Mumbai, Jan 28 Economic advancement and better education are key to ensuring gender equality in India, said social activist Surina Narula.
Narula, founder and CEO of Difficult Dialogues, said India is ahead of its South Asian neighbours when it comes to gender awareness and gender equality.
However, overtime the country has also reported "terrible acts" of violence and gross inequality on the basis of gender, she said.
Difficult Dialogues is a forum for examining issues of contemporary relevance in South Asia.
Although gender norms are now going through transformations, inequality still persists and that is what Difficult Dialogues aims to address, Narula said.
"The idea (behind setting up the forum) is to discuss and come up with recommendations for what it takes to achieve a higher level of gender equality in our society," she told PTI.
Narula said economic advancement and better education are the key things that will help further the cause of gender equality in India.
The forum is holding a three-day conference next month to discuss vital issues facing South Asia. The meet, to be held in Goa from February 9 to 11, will focus on the question `Gender Equality – For Everyone’s Benefit?'
The conference would examine wide-ranging topics under the overarching theme of gender and come up with white papers directed at making a tangible difference, she said.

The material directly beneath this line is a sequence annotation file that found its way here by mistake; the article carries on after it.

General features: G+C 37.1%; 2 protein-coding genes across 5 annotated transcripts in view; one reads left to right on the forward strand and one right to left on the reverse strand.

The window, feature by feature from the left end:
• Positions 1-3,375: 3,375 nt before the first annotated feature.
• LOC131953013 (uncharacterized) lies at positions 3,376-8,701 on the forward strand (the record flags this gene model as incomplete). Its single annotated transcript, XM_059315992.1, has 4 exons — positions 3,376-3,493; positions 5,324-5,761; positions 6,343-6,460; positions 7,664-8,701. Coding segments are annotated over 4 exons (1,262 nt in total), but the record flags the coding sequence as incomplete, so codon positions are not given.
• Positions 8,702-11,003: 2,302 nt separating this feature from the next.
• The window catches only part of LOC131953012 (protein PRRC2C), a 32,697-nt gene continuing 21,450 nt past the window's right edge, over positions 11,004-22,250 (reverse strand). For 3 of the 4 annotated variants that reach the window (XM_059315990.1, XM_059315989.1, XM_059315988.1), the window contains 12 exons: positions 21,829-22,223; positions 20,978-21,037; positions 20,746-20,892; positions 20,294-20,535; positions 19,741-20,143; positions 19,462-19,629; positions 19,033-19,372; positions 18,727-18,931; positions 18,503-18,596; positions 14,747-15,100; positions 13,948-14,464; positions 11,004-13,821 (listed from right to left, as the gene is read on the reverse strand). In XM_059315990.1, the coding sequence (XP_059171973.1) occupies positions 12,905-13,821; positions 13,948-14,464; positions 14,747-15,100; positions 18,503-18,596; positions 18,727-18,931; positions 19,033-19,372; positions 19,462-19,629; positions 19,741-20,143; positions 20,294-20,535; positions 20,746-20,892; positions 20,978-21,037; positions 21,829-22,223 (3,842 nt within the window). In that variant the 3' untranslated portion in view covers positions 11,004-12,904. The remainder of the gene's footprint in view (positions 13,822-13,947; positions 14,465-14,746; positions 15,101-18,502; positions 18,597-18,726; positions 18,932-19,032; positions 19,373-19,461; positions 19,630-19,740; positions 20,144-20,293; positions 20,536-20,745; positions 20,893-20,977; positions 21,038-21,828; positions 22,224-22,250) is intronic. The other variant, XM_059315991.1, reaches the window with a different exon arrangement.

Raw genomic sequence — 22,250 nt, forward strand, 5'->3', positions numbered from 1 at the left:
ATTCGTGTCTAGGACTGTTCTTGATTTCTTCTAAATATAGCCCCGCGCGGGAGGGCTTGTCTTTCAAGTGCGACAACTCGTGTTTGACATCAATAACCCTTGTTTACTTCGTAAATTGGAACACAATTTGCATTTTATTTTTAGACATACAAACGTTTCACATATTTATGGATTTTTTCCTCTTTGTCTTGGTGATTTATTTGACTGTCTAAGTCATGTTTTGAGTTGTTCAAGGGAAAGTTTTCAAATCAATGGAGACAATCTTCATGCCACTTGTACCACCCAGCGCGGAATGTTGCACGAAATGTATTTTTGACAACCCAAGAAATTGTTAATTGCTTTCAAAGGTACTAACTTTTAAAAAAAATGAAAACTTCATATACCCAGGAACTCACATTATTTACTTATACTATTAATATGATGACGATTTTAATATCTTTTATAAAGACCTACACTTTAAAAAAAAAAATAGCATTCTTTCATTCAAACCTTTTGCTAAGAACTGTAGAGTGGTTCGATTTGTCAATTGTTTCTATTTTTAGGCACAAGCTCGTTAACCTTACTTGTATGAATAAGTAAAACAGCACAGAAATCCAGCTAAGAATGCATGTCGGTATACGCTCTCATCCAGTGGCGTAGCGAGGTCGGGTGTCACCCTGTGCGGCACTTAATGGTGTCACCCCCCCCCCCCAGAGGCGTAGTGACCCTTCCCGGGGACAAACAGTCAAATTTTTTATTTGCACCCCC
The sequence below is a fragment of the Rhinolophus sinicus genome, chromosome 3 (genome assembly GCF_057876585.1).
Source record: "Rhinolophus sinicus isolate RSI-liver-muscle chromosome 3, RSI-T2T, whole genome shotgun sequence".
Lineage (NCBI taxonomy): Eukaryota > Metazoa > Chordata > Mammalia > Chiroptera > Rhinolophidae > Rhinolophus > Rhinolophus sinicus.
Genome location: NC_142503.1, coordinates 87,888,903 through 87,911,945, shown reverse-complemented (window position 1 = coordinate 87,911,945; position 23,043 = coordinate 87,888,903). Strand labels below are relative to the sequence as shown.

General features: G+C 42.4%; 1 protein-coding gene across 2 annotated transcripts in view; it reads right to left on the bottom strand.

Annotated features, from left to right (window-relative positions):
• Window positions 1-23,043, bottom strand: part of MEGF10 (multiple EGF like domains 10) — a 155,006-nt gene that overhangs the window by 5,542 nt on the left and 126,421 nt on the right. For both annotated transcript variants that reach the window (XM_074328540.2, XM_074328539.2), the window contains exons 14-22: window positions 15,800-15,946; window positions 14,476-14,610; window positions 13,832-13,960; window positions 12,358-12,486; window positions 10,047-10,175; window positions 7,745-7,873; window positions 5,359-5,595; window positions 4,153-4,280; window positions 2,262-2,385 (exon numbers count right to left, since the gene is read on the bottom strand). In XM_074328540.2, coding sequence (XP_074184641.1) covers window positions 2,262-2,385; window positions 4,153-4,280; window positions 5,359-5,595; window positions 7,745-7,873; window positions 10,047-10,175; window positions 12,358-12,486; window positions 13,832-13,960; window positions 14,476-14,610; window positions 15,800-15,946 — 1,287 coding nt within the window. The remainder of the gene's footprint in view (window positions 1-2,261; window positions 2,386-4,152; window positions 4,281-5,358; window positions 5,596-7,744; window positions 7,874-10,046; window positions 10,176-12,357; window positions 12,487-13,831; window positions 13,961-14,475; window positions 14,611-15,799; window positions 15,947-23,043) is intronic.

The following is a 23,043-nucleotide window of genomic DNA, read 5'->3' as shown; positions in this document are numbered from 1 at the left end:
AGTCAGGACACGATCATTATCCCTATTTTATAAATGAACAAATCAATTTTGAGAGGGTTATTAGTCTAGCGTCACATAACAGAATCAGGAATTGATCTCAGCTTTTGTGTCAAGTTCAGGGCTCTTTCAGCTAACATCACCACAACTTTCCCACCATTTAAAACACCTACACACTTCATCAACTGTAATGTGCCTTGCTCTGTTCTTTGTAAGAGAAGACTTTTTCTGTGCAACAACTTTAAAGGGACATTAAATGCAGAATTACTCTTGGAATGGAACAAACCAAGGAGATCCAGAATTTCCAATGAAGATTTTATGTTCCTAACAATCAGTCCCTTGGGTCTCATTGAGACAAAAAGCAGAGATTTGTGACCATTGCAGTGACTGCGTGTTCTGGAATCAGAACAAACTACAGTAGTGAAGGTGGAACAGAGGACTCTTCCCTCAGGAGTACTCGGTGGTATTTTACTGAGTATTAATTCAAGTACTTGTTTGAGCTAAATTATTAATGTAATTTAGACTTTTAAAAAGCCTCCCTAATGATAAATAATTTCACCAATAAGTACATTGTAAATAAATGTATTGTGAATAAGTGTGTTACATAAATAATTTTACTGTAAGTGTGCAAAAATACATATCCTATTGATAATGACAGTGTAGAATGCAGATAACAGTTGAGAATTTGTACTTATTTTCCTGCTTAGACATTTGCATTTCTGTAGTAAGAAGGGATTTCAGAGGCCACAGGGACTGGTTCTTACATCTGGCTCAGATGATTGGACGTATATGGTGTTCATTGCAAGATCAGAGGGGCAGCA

This year, Professor Sarah Hawkes, who leads the University College London (UCL) Centre for Global Health and Gender, and Professor Sridhar Venkatapuram of the King's College London will be amongst the speakers at the meet.
Narula said deliberations at the meet will help the forum create policy papers aimed at influencing policies and decision-making.
Filmmakers Prakash Jha and Ketan Mehta, actors Nandita Das, Manisha Koirala and Deepa Sahi, transgender rights activist Laxmi Narayan Tripathi, women's rights activist Vrinda Grover, politicians Arif M Khan and Salman Khurshid, and IPS officer Meeran Chadha Borwankar will share their views at the event.
The Goa event is the third in the series of conferences on key issues organised by the forum.
The first conference was on "Global Finance and Civil Society", while the second one focused on health issues, said Narula.
"This year we have approached Brookings India to help us disseminate the conference papers because they have a working relationship with the bodies that discuss and form policy within the government," she said.